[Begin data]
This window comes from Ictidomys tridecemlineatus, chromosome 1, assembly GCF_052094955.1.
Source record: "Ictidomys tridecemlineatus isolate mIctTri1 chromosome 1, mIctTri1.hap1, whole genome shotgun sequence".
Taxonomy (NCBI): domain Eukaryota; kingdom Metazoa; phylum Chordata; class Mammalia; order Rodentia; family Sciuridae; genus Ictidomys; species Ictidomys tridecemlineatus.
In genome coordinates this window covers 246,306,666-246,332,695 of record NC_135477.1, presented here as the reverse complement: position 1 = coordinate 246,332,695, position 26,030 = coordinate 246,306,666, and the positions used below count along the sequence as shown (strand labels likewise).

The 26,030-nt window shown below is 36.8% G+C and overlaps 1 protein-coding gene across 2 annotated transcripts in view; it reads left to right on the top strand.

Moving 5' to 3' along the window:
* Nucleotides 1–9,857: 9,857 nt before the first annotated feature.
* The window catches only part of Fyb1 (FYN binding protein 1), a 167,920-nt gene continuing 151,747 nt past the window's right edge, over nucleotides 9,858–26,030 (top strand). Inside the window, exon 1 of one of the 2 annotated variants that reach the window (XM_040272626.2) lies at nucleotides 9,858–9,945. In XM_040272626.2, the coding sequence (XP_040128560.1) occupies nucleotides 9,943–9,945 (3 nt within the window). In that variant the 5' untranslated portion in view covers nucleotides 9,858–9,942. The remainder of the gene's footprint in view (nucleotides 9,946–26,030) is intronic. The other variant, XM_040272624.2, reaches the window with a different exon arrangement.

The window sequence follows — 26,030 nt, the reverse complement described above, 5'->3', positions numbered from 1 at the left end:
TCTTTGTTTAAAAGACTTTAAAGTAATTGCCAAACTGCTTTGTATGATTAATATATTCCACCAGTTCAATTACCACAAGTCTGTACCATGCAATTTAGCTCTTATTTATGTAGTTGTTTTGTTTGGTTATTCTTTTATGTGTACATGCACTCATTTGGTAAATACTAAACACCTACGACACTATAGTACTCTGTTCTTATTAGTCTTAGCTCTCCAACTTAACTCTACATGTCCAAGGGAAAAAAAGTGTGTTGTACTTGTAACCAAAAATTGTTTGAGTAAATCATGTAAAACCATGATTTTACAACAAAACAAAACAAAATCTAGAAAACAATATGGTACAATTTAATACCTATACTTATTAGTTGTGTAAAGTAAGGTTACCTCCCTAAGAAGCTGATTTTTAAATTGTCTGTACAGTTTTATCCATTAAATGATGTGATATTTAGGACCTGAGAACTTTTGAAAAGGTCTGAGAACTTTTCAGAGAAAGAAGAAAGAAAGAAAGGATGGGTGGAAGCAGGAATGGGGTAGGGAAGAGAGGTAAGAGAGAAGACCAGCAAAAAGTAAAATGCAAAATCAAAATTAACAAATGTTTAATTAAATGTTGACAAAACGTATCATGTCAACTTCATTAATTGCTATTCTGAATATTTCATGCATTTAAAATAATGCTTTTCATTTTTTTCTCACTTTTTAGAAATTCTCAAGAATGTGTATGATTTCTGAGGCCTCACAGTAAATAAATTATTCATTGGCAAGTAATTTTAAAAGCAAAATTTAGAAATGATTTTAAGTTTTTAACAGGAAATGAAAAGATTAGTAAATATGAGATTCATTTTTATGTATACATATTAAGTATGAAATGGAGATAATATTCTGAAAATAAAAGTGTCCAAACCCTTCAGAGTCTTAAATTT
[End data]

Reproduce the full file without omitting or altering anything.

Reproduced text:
This window comes from Ictidomys tridecemlineatus, chromosome 1, assembly GCF_052094955.1.
Source record: "Ictidomys tridecemlineatus isolate mIctTri1 chromosome 1, mIctTri1.hap1, whole genome shotgun sequence".
Taxonomy (NCBI): domain Eukaryota; kingdom Metazoa; phylum Chordata; class Mammalia; order Rodentia; family Sciuridae; genus Ictidomys; species Ictidomys tridecemlineatus.
In genome coordinates this window covers 246,306,666-246,332,695 of record NC_135477.1, presented here as the reverse complement: position 1 = coordinate 246,332,695, position 26,030 = coordinate 246,306,666, and the positions used below count along the sequence as shown (strand labels likewise).

The 26,030-nt window shown below is 36.8% G+C and overlaps 1 protein-coding gene across 2 annotated transcripts in view; it reads left to right on the top strand.

Moving 5' to 3' along the window:
* Nucleotides 1–9,857: 9,857 nt before the first annotated feature.
* The window catches only part of Fyb1 (FYN binding protein 1), a 167,920-nt gene continuing 151,747 nt past the window's right edge, over nucleotides 9,858–26,030 (top strand). Inside the window, exon 1 of one of the 2 annotated variants that reach the window (XM_040272626.2) lies at nucleotides 9,858–9,945. In XM_040272626.2, the coding sequence (XP_040128560.1) occupies nucleotides 9,943–9,945 (3 nt within the window). In that variant the 5' untranslated portion in view covers nucleotides 9,858–9,942. The remainder of the gene's footprint in view (nucleotides 9,946–26,030) is intronic. The other variant, XM_040272624.2, reaches the window with a different exon arrangement.

The window sequence follows — 26,030 nt, the reverse complement described above, 5'->3', positions numbered from 1 at the left end:
TCTTTGTTTAAAAGACTTTAAAGTAATTGCCAAACTGCTTTGTATGATTAATATATTCCACCAGTTCAATTACCACAAGTCTGTACCATGCAATTTAGCTCTTATTTATGTAGTTGTTTTGTTTGGTTATTCTTTTATGTGTACATGCACTCATTTGGTAAATACTAAACACCTACGACACTATAGTACTCTGTTCTTATTAGTCTTAGCTCTCCAACTTAACTCTACATGTCCAAGGGAAAAAAAGTGTGTTGTACTTGTAACCAAAAATTGTTTGAGTAAATCATGTAAAACCATGATTTTACAACAAAACAAAACAAAATCTAGAAAACAATATGGTACAATTTAATACCTATACTTATTAGTTGTGTAAAGTAAGGTTACCTCCCTAAGAAGCTGATTTTTAAATTGTCTGTACAGTTTTATCCATTAAATGATGTGATATTTAGGACCTGAGAACTTTTGAAAAGGTCTGAGAACTTTTCAGAGAAAGAAGAAAGAAAGAAAGGATGGGTGGAAGCAGGAATGGGGTAGGGAAGAGAGGTAAGAGAGAAGACCAGCAAAAAGTAAAATGCAAAATCAAAATTAACAAATGTTTAATTAAATGTTGACAAAACGTATCATGTCAACTTCATTAATTGCTATTCTGAATATTTCATGCATTTAAAATAATGCTTTTCATTTTTTTCTCACTTTTTAGAAATTCTCAAGAATGTGTATGATTTCTGAGGCCTCACAGTAAATAAATTATTCATTGGCAAGTAATTTTAAAAGCAAAATTTAGAAATGATTTTAAGTTTTTAACAGGAAATGAAAAGATTAGTAAATATGAGATTCATTTTTATGTATACATATTAAGTATGAAATGGAGATAATATTCTGAAAATAAAAGTGTCCAAACCCTTCAGAGTCTTAAATTT